When do sexual harassment protections overreach?
Posted in Sexual Harassment on May 18, 2013
When students leave for college, they often take jobs on campus as part of their financial aid packages or simply to make some additional money for books, pizza and other necessities. Many of these on-campus jobs create a strange power dynamic between employer and employee. For example, when a student takes a job as a research assistant for her professor, that professor suddenly has authority over both her grades and her financial stability.
Though many of these on-campus job dynamics are productive, respectful and contribute substantially to students’ education. However, others become toxic when the complicated power dynamic at play allows educators to engage in sexual harassment of their student employees.
The Department of Justice recently released a letter that may ultimately affect the ways in which sexual harassment is dealt with on college campuses. It is meant to serve as a guide to administrators in order to better protect students from this kind of conduct. Such guidance is welcome, given that sexual harassment prevention is a worthy and urgent goal.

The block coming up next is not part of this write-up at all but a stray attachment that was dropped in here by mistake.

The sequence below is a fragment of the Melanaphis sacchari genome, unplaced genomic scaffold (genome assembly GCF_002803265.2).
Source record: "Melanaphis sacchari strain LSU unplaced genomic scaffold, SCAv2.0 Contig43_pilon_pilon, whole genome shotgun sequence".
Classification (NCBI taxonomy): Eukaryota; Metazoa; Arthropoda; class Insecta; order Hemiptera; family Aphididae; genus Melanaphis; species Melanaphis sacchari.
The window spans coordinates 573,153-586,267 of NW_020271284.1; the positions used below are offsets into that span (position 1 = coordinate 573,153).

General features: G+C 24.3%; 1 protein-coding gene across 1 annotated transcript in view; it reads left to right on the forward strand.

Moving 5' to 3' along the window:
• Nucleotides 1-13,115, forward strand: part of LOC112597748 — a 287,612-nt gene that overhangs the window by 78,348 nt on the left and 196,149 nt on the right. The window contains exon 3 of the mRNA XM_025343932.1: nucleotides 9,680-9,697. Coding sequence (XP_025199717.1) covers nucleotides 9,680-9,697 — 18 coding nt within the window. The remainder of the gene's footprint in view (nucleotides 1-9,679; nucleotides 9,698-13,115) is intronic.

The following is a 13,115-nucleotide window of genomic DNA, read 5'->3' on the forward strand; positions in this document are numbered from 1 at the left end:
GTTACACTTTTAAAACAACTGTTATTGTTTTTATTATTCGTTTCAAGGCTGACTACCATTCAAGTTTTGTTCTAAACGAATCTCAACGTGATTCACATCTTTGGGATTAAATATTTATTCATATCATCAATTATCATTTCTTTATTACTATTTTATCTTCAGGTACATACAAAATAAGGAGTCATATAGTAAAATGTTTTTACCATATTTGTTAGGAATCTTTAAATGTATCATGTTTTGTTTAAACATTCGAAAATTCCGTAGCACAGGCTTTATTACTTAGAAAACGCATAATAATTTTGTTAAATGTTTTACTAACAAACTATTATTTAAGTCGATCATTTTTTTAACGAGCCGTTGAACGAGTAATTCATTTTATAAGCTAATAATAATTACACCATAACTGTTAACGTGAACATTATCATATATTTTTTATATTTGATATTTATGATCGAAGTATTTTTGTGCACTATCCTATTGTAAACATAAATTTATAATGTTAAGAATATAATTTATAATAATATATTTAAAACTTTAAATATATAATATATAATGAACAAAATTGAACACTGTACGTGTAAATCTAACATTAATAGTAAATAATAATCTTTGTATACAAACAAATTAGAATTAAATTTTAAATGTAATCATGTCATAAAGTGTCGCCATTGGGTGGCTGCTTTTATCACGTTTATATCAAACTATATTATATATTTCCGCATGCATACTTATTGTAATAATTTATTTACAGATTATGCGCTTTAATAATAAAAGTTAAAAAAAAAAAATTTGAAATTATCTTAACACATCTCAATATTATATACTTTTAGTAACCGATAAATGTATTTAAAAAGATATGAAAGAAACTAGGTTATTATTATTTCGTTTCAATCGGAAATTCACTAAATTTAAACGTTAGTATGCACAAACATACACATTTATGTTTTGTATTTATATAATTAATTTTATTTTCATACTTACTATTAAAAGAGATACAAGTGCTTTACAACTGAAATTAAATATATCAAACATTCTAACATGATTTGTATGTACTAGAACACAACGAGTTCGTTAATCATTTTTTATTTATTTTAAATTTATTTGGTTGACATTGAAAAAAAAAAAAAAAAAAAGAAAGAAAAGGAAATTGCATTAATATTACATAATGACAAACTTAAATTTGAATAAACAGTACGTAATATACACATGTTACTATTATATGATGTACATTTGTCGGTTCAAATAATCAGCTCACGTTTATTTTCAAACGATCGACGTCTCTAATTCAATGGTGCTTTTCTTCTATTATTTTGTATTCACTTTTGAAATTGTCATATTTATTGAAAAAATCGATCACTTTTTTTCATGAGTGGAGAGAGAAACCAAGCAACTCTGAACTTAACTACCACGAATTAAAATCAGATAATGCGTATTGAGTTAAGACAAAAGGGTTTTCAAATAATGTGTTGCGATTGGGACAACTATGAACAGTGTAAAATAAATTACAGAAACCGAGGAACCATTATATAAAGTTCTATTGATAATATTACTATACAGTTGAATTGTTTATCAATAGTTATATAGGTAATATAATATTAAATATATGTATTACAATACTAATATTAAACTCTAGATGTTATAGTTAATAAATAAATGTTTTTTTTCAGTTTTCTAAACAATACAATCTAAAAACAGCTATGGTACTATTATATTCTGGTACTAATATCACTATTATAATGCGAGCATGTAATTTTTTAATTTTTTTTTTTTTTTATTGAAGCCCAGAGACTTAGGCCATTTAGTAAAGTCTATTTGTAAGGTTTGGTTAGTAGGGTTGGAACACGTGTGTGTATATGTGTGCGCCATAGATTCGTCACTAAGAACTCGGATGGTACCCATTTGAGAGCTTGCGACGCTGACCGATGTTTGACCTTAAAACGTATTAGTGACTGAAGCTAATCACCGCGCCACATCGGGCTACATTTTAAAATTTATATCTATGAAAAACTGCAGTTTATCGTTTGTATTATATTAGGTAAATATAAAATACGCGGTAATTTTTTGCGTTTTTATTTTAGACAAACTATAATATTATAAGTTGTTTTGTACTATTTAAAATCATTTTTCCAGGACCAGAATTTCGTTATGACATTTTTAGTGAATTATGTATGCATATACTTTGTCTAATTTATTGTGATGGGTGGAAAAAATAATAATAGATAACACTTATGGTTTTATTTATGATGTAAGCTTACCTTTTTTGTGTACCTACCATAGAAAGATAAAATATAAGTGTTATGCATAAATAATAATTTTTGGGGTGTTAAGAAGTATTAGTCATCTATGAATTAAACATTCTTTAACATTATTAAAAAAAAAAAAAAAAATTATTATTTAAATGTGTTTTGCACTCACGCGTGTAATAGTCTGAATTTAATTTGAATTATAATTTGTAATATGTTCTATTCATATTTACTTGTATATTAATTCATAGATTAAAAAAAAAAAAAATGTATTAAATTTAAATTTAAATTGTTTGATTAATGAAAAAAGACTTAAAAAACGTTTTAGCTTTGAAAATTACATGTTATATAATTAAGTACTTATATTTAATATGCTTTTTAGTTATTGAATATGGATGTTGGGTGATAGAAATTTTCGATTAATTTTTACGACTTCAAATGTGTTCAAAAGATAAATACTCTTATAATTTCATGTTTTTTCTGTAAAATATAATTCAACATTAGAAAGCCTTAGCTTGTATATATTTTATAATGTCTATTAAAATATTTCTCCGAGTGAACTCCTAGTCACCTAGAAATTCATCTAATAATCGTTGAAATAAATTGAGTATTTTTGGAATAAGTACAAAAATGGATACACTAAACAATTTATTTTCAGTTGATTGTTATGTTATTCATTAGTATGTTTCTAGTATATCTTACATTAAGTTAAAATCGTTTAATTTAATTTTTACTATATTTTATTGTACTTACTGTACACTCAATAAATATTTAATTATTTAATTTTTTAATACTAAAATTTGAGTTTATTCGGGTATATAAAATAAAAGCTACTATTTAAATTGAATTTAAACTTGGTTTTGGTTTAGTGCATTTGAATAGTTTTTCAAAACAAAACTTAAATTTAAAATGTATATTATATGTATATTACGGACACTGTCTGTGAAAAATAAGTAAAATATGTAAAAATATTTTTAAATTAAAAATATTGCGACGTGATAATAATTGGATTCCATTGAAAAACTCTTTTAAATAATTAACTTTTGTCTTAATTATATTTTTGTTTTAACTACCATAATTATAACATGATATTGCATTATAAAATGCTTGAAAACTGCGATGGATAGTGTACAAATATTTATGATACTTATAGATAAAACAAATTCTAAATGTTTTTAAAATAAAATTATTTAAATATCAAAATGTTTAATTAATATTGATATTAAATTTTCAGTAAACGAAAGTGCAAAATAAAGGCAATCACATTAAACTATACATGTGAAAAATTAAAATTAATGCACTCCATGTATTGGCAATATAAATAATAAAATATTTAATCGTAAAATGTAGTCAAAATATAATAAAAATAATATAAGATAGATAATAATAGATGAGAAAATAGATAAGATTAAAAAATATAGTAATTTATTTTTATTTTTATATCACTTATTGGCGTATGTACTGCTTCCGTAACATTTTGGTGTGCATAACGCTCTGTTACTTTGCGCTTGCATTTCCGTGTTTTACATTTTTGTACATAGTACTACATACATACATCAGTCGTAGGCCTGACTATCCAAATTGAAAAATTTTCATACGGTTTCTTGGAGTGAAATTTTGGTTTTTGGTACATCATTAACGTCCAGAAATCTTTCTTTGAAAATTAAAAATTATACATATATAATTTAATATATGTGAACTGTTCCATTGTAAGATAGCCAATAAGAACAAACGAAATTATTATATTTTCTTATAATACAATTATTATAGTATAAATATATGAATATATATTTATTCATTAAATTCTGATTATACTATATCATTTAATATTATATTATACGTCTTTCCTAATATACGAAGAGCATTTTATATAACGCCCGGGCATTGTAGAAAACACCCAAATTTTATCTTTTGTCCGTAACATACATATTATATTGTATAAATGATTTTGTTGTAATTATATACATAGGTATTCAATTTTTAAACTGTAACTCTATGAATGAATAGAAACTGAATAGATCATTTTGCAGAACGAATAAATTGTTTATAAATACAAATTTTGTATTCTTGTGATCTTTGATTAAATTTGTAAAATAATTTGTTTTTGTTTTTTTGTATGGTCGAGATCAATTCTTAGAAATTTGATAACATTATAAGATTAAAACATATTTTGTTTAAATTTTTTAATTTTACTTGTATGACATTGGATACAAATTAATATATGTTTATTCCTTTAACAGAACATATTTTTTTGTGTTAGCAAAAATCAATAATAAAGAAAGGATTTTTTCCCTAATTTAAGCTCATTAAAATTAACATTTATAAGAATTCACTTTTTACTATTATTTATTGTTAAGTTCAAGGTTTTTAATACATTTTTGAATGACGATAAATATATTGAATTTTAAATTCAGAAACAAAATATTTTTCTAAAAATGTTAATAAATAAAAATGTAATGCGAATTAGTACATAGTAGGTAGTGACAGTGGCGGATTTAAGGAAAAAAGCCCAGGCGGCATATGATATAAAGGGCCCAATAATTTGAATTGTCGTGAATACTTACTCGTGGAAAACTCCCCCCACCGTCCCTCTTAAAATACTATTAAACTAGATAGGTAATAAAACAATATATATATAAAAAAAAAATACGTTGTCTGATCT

However, critics are concerned that the specific guidance being given to administrators is overreaching and may lead to crackdowns on free speech. The guidance defines sexual harassment as any “unwelcome conduct of a sexual nature,” including sexual favor requests, unwanted physical advances and “other verbal” conduct. This last categorization has some worried that any suggestive speech, even in the form of a lecture on controversial literature could be considered sexual harassment.
It is critical that the Department of Justice protect students from sexual harassment. However, its definition may benefit from additional clarity in order to silence critics and empower victims to come forward.
Source: The Blaze, “Sweeping New Anti-Sexual Harassment Code Might Hamper Free Speech on Campuses,” Liz Klimas, May 17, 2013